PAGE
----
I work on the East Coast, and after hosting a student conference all last weekend, I actually left the office “early” this past Friday at 5:30pm EST, to meet up with my husband and a friend visiting from Australia. I keep an eye on my inbox after hours, and as I was walking through a NYC transit center at 7:30pm, I found the 90-minute reminder that had been sent an hour earlier.

PANIC set in. My husband saw me stop dead in my tracks and asked what was wrong. I had flashbacks to high school, when the teacher announced a pop quiz I wasn’t ready for. How could this have happened? I searched my inbox for notifications I may have missed. There were none.

I was totally flustered. My husband led me to a spot where I could sit down and problem solve. I emailed back, explaining I was not notified that any applications were waiting for me to review, nor given any other reminders. I asked if I could submit responses over the weekend. While I waited for a reply, I started reviewing the applications in my dashboard. It would be impossible to thoughtfully read and review all these in 90 minutes, and I had 30. My husband calmed me down and encouraged me to try.

As I’m trying to prevent myself from a meltdown in the middle of the Oculus — I mentioned this was a quarter-million prize that I wanted to be in the running for, because we need that level of funding to continue our work — I get a response from the foundation. With 14 minutes left on the clock, they tell me “There’s still some time, but you would need to be sure to add at least 10 words of feedback for each trait, for every review, in addition to the numeric score.” And, “to ensure fairness and transparency, we are not able to provide any extensions.” How do you define fairness?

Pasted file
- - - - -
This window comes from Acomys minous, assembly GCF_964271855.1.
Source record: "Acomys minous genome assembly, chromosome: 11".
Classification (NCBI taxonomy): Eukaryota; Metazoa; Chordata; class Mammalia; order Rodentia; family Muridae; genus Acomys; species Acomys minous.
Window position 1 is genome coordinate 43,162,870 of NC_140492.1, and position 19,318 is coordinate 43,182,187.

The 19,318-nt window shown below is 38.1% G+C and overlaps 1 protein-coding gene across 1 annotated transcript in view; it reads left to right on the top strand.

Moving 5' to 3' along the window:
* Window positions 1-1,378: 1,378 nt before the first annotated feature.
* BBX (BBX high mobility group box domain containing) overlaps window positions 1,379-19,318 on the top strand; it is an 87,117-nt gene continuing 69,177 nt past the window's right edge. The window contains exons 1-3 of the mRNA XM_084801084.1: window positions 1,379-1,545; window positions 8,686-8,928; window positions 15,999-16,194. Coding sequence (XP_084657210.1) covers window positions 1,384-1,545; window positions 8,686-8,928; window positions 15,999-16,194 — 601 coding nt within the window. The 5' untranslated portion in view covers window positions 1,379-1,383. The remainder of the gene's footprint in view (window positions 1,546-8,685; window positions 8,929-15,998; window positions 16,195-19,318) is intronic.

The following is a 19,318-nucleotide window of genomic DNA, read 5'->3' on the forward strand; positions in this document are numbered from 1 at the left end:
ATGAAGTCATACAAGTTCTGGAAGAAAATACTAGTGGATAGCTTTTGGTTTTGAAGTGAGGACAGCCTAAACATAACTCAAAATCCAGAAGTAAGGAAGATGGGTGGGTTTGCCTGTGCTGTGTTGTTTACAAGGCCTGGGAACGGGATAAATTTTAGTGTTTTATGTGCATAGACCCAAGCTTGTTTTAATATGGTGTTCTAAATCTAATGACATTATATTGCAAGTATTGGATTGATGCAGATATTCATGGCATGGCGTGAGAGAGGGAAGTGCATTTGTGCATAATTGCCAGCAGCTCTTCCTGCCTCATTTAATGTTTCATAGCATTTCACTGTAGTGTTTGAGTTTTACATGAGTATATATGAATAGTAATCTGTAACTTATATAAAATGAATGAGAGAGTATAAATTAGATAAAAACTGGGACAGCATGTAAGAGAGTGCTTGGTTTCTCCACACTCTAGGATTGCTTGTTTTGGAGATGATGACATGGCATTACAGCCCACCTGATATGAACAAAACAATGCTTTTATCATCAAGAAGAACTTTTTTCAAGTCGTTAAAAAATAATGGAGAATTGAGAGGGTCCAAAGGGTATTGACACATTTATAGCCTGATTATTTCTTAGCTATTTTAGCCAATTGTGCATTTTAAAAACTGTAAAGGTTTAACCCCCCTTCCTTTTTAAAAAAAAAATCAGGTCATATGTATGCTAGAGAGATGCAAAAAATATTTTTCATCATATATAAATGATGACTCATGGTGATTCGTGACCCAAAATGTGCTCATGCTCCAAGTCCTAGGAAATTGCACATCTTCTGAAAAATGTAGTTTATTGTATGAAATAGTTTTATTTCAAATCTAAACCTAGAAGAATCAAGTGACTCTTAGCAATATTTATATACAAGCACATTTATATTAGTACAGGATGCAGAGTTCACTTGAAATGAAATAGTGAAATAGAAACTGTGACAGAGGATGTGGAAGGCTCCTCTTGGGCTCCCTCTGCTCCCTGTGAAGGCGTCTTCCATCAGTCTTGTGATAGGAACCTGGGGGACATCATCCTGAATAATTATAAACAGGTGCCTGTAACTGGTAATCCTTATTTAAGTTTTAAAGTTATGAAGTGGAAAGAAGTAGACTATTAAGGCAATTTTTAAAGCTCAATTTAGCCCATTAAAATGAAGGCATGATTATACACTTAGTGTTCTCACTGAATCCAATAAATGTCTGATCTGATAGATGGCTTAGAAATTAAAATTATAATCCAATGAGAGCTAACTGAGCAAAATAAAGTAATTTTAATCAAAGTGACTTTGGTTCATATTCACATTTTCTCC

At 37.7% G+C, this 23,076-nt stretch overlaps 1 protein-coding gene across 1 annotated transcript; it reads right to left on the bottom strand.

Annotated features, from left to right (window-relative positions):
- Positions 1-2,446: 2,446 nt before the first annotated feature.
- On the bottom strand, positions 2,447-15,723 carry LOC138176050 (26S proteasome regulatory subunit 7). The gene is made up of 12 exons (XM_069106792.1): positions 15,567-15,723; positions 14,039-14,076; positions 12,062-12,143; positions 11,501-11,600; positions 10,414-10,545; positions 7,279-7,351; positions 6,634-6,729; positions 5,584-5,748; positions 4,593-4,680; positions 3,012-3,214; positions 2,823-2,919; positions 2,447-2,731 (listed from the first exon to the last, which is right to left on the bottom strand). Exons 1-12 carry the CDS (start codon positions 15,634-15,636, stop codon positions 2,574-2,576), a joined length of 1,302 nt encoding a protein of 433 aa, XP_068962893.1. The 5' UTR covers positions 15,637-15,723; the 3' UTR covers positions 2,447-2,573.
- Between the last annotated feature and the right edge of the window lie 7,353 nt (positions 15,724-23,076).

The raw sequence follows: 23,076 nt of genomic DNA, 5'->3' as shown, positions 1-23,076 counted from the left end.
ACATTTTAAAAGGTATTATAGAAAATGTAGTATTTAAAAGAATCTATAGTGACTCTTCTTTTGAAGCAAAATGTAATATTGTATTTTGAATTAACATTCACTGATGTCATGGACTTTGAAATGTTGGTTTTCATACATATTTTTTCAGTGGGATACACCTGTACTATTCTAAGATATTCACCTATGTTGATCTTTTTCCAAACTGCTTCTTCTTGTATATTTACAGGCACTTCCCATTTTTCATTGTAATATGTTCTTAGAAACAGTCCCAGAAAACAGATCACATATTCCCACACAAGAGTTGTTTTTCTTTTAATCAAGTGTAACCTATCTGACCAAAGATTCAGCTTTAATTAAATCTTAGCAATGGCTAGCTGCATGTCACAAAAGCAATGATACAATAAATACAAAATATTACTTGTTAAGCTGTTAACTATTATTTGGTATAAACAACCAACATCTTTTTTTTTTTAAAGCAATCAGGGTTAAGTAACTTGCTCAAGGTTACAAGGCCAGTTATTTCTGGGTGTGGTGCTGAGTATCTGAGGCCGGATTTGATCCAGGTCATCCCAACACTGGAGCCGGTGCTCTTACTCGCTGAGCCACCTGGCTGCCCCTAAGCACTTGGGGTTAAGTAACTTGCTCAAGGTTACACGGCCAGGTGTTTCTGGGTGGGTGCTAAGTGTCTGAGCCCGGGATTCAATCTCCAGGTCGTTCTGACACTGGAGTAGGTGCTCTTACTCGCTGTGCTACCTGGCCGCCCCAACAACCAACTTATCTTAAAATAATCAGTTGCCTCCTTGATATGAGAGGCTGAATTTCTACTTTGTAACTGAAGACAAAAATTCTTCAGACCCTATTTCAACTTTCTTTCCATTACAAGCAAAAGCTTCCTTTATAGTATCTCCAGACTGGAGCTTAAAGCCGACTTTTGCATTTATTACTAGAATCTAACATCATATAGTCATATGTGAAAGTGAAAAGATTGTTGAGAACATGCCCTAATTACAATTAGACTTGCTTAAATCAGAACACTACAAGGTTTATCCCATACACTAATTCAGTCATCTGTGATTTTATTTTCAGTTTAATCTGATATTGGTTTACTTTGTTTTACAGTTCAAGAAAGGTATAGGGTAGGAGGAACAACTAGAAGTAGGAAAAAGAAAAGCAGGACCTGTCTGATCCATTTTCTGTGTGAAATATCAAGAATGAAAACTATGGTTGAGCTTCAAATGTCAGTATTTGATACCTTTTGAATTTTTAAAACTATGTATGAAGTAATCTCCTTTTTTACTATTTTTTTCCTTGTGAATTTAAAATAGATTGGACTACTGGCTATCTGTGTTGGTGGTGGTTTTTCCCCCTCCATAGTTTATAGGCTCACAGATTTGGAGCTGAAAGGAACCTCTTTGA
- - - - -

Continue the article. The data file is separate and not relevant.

At first, I tried to race against time and fake my way, leaving empty feedback on these organizations’ incredible plans to scale, create impact, and be audacious. If they spent as much time as I did on my application, it felt horrible to be speed reading them so carelessly. I decided I couldn’t do that. And it didn’t matter anyway, because there literally wasn’t enough time. The clock struck 8pm and my heart sank.